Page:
Rents Rise 10%. And 12%. Also 8%
If you're looking for an apartment to rent in Atlanta, you might be dismayed to learn that local rents surged 14 percent during the year that ended in February—at least, if you go by the online listing service Zumper. According to Zillow, the increase was 4 percent. Data provided to Bloomberg by CoStar put the increase at 7 percent.
That wild range helps explain why the rents you're seeing out there might differ from what you've been reading—or why you’re not making money hand over fist on that Buckhead mid-rise you scooped up to lease out. It also presents a thorny problem for policymakers seeking to track prices at a time when rising rents are an acute social and political issue.
As the chart below shows, Atlanta isn’t an isolated case. The three data sources tell consistently different stories about the pace of rent growth in cities across the U.S.
There are a lot of sources 1 on the rise in rents across the country, and they don't measure the same thing. Zumper's numbers, which reflect rents for two-bedroom units, are based on more than a million active listings from its website, a big number that nonetheless represents a fraction of all rental units. Zillow and CoStar take listing data as a starting point and then use statistical models to fill in the gaps.
The confusion starts with a growing cohort of online real estate services that have figured out they can get free publicity by publishing rent reports, wrote Daniel Hertz, who blogs about cities at City Observatory. Those reports are generally based on incomplete data, partly because rental markets are large and fragmented while the online services tend to focus on young, affluent audiences.
Hertz puts more faith in data compiled by the Census Bureau and the Department of Housing and Urban Development, but their figures tend to lag behind the real-time market by several years. That makes their data more useful to policymakers than to renters (or, say, journalists looking for a snappy headline).
It's harder to measure trends in rent than in home sales, which typically involve a mortgage and a publicly registered transaction. Apartments can be rented by word of mouth, and rents often go up when a tenant renews his or her lease, without the increase being reflected in a listing service. Apartments that do get advertised once aren't certain to be listed a second time, making it difficult to observe change over time.
A white paper presented by CoStar last month at a conference of the American Real Estate Society helps illustrate the challenge. After compiling information from its listing service Apartments.com, calling landlords, and scraping data from property management websites, CoStar's researchers wound up with at least one data point for units in about 110,000 rental buildings. In that pool of properties, however, there were only 2,200 buildings with consecutive monthly data for the last two years.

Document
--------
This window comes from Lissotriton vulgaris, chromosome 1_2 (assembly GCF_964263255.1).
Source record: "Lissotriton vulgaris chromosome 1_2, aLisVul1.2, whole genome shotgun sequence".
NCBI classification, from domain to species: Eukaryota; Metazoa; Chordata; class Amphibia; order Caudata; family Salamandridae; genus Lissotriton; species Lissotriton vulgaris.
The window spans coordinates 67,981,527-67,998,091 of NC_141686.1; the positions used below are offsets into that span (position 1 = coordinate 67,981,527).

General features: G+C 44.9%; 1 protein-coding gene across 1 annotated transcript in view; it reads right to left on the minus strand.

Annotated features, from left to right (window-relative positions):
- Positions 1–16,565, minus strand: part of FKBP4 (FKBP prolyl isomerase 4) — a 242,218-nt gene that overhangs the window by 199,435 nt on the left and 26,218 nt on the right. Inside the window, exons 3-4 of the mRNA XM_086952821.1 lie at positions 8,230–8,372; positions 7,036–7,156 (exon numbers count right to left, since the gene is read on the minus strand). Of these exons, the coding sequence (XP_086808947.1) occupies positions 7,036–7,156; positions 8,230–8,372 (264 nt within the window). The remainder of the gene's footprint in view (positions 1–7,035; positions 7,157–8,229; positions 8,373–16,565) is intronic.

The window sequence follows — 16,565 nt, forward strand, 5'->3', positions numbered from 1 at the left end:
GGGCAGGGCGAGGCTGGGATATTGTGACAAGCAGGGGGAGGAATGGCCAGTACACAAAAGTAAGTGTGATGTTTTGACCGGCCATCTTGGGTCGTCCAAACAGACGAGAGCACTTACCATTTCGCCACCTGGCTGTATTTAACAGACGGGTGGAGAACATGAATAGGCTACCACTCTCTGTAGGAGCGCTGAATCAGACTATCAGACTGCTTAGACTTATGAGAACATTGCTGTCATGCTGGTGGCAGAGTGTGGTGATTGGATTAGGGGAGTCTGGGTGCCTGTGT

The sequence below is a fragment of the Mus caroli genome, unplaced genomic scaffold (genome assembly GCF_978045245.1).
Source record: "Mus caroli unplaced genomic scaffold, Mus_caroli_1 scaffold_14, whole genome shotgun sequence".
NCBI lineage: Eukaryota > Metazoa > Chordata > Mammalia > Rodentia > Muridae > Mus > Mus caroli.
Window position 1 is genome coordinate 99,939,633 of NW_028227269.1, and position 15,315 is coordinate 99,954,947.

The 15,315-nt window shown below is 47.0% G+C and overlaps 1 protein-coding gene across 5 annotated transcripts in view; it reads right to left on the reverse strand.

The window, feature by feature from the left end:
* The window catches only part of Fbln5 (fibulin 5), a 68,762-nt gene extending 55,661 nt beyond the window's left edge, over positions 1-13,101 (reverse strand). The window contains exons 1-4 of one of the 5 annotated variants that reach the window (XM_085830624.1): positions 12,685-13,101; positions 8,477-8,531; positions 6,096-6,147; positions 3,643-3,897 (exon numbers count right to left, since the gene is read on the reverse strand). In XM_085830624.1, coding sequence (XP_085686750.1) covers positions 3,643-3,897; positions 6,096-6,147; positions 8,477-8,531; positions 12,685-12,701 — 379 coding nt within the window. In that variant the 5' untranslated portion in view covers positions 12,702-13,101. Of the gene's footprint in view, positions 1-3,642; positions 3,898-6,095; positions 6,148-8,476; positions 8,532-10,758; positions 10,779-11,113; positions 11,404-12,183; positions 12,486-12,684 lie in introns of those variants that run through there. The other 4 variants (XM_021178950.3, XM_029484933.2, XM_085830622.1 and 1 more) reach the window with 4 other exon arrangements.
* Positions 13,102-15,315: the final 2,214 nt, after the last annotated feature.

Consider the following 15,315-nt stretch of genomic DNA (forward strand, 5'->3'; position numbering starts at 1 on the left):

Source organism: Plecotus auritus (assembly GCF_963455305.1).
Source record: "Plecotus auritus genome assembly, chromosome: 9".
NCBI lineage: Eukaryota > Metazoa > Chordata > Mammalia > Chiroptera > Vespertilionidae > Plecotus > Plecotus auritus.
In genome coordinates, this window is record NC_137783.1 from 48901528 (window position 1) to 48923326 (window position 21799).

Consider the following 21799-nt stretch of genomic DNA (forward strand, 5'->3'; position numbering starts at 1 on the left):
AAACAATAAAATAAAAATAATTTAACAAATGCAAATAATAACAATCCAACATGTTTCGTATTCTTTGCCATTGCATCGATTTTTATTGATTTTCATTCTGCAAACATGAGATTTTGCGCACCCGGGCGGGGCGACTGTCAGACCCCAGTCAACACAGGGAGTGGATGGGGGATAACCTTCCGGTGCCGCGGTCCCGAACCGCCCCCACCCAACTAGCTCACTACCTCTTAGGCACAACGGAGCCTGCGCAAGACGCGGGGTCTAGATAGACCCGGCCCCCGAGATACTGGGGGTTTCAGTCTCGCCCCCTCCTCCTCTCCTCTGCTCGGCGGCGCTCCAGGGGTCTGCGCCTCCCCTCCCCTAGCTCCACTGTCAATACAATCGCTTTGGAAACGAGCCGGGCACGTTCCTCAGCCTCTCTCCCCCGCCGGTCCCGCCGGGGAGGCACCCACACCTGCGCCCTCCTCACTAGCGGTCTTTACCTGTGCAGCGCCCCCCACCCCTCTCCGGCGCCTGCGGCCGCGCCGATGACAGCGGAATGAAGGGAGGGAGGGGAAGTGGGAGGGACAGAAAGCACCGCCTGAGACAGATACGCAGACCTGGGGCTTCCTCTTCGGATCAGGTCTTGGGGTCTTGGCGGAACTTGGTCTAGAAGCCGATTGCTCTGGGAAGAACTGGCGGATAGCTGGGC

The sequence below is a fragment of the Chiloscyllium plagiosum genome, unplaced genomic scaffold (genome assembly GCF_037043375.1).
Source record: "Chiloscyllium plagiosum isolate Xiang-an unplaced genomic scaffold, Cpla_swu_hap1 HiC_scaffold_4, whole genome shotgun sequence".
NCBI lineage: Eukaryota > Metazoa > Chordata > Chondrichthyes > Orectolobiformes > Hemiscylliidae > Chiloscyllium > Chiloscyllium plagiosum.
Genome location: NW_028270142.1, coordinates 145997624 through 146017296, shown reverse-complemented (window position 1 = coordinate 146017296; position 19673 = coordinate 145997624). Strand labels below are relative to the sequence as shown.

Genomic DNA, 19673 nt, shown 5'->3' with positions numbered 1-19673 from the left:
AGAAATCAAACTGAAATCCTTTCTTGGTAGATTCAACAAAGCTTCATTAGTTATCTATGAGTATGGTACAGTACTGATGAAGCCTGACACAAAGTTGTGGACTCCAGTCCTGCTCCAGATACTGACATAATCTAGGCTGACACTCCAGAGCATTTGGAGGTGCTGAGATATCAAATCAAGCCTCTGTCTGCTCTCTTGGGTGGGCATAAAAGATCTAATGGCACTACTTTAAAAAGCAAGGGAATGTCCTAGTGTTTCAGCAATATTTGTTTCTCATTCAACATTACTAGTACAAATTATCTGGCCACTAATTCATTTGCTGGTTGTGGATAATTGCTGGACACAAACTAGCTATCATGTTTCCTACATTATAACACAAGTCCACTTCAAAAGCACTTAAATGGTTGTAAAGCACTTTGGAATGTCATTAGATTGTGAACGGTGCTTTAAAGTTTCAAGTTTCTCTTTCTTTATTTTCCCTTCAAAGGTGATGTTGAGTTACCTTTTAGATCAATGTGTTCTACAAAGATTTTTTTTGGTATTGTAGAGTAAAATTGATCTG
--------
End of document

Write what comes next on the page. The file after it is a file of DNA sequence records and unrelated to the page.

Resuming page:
So CoStar created a model for estimating the monthly changes in rent for every apartment in the data set, basing its estimates on local market trends and the pricing relationship for apartments of different sizes. In all, the modeled data include more than 10 million observations, said John Affleck, a CoStar analyst. "We're using an order of magnitude more data than anyone else," he said.
Is it a better mousetrap? Apartment hunters, real estate investors, and housing policy wonks will probably have to settle for comparing the theories behind the various rent studies.
Zumper's chief executive, Anthemos Georgiades, said his company's reliance on real-time data, representing what he called the "vast majority" of vacant apartments currently listed for rent across the U.S., is a virtue.
"Our data explicitly says, right now, in terms of vacant inventory, this is the median price," he said.
"Simply taking the average listing price of what’s on the market now doesn’t provide a full and accurate picture of rents," said Svenja Gudell, chief economist at Zillow, which, like CoStar, uses a statistical model to estimate rents for vacant and occupied units and provide a view of rent growth across cities and neighborhoods.
Hertz, who didn't respond to a request for an interview, wrote in a March blog post that Zillow's rent data are useful for tracking rough trends in the relative affordability of a given city or neighborhood, while Zumper's data reflect only the units listed on Zumper's site.
"Unfortunately," Hertz wrote, referring to the field as a whole, "the vast majority of these rent estimates are completely made up."
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